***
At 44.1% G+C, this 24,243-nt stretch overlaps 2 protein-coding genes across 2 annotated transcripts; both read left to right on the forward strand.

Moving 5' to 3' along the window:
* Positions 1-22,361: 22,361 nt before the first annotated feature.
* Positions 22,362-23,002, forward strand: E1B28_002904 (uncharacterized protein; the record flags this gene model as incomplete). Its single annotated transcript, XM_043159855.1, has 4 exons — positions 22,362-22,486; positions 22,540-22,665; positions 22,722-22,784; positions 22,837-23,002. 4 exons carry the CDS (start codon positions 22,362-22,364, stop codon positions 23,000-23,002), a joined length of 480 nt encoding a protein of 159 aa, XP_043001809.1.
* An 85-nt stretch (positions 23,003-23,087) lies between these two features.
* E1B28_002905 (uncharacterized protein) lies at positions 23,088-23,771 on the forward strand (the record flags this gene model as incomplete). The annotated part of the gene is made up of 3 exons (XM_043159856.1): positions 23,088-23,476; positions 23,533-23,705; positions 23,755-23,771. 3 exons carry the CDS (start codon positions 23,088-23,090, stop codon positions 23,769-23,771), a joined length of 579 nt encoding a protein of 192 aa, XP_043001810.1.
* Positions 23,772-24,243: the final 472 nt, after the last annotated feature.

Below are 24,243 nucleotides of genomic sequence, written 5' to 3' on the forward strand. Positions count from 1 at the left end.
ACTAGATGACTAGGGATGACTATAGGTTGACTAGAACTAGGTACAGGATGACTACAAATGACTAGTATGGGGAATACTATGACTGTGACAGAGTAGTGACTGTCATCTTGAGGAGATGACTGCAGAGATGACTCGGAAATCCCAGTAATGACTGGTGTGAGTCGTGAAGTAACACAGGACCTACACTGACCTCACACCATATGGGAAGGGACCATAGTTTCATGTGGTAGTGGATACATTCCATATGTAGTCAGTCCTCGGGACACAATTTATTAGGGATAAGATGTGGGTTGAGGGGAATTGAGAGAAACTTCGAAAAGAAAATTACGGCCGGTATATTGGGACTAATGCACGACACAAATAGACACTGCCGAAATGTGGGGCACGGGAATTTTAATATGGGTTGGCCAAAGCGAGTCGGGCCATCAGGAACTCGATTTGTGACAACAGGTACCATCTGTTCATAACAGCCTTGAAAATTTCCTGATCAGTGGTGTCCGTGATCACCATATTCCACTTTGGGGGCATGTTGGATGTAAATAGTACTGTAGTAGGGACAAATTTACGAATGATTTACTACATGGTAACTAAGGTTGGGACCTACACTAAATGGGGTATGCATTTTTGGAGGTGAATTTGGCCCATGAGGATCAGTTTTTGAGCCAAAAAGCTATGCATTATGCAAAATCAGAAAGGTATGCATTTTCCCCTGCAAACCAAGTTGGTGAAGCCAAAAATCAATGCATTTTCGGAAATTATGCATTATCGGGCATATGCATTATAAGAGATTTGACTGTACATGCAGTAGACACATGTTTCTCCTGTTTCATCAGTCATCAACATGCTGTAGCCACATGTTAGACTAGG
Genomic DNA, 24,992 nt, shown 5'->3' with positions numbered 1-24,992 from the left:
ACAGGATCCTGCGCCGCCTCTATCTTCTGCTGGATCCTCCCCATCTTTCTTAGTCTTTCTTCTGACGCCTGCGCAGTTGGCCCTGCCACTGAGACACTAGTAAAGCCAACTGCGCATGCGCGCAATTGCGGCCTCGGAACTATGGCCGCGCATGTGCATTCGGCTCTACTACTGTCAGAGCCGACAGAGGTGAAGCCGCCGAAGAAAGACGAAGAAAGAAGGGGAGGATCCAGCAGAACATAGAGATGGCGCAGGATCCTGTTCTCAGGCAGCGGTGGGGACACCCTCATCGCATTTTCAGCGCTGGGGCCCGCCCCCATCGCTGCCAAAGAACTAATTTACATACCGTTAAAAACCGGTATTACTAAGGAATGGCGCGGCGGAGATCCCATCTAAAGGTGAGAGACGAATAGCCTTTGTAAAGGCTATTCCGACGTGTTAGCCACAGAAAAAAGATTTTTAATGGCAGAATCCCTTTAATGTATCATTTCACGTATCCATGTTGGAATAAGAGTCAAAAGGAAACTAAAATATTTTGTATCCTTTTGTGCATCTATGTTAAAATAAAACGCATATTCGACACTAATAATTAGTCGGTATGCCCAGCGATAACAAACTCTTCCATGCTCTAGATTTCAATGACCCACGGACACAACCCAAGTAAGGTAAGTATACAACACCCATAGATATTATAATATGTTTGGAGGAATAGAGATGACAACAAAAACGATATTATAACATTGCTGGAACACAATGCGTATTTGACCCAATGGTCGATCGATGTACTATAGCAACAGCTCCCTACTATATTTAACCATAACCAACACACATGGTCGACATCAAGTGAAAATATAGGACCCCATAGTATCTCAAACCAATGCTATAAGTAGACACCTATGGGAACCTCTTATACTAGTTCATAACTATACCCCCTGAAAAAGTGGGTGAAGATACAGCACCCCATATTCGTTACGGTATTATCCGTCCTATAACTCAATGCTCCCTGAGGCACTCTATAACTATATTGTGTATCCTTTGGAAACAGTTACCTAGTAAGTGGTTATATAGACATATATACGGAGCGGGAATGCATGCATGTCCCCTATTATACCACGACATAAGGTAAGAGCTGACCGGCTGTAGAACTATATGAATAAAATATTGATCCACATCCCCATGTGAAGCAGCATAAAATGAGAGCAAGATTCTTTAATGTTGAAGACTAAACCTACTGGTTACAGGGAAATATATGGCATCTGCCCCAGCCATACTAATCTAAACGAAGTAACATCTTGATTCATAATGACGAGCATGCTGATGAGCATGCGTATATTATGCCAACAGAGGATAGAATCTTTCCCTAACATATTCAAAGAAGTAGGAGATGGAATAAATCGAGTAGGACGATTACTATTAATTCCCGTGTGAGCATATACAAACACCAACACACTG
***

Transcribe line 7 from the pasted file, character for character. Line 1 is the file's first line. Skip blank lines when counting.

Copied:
* Positions 23,772-24,243: the final 472 nt, after the last annotated feature.